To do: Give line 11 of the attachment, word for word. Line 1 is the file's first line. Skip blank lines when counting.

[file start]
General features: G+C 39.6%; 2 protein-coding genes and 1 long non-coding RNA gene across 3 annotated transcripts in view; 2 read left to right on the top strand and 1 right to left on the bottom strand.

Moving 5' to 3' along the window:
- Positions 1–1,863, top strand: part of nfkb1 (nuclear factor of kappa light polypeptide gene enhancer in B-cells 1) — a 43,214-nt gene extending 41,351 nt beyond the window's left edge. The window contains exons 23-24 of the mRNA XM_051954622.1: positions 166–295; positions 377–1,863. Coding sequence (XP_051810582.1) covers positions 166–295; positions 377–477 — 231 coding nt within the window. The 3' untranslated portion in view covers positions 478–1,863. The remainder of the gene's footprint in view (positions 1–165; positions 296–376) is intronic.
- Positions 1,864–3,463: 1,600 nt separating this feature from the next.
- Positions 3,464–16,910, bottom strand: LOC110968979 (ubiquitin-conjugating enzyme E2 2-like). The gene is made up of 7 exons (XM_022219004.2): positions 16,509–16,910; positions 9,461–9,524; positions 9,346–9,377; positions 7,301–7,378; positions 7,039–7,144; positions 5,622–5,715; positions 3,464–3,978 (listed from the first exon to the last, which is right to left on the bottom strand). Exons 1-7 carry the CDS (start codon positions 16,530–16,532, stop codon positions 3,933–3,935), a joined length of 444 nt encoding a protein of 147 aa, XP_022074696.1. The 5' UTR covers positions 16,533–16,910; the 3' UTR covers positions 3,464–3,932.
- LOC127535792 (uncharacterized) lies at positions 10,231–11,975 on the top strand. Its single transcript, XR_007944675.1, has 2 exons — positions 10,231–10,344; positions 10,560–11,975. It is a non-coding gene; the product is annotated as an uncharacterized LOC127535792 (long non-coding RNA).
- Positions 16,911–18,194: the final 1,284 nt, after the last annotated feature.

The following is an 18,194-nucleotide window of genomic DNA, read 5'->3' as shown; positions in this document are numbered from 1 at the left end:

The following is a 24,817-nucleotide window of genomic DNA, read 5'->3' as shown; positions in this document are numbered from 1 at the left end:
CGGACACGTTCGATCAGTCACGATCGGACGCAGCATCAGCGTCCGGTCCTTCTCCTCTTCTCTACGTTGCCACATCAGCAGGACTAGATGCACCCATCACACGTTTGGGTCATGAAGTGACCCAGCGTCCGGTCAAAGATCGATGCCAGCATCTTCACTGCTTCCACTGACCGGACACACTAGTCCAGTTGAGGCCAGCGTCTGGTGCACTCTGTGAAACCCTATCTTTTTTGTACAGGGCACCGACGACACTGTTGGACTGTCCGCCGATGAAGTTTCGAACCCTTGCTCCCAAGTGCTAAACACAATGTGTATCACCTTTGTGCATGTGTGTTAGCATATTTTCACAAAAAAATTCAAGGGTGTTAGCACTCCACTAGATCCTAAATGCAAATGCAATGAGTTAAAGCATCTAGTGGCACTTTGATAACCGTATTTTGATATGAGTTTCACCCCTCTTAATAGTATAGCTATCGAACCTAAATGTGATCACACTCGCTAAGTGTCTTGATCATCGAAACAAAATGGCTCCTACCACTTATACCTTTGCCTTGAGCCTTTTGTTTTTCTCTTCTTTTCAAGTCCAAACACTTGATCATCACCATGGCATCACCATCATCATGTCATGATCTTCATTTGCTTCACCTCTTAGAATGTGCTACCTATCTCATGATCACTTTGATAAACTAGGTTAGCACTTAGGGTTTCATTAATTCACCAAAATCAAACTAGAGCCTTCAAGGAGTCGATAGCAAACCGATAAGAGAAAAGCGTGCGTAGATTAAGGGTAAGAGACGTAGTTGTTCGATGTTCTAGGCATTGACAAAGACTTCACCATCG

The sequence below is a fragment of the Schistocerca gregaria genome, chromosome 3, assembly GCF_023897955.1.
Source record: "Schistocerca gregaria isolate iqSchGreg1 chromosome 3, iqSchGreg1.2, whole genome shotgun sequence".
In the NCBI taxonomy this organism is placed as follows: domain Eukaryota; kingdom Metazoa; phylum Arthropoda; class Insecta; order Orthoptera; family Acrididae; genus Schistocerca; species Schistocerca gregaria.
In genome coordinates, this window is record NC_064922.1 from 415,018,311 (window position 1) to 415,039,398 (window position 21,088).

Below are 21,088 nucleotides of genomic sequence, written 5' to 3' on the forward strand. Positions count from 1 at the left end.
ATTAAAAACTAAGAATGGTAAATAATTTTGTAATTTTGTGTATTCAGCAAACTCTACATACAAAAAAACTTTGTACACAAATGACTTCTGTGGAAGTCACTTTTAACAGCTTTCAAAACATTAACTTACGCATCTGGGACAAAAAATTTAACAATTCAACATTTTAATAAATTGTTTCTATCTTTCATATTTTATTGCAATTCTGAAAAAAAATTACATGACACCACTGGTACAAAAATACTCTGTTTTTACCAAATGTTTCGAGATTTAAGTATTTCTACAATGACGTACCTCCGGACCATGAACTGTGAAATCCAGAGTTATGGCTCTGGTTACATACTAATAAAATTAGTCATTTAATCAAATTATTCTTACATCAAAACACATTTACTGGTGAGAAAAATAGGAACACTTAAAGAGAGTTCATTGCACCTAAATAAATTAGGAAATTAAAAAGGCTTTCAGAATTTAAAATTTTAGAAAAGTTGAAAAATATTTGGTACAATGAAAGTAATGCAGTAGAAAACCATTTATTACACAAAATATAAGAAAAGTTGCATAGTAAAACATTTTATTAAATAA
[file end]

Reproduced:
The sequence below is a fragment of the Schistocerca gregaria genome, chromosome 3, assembly GCF_023897955.1.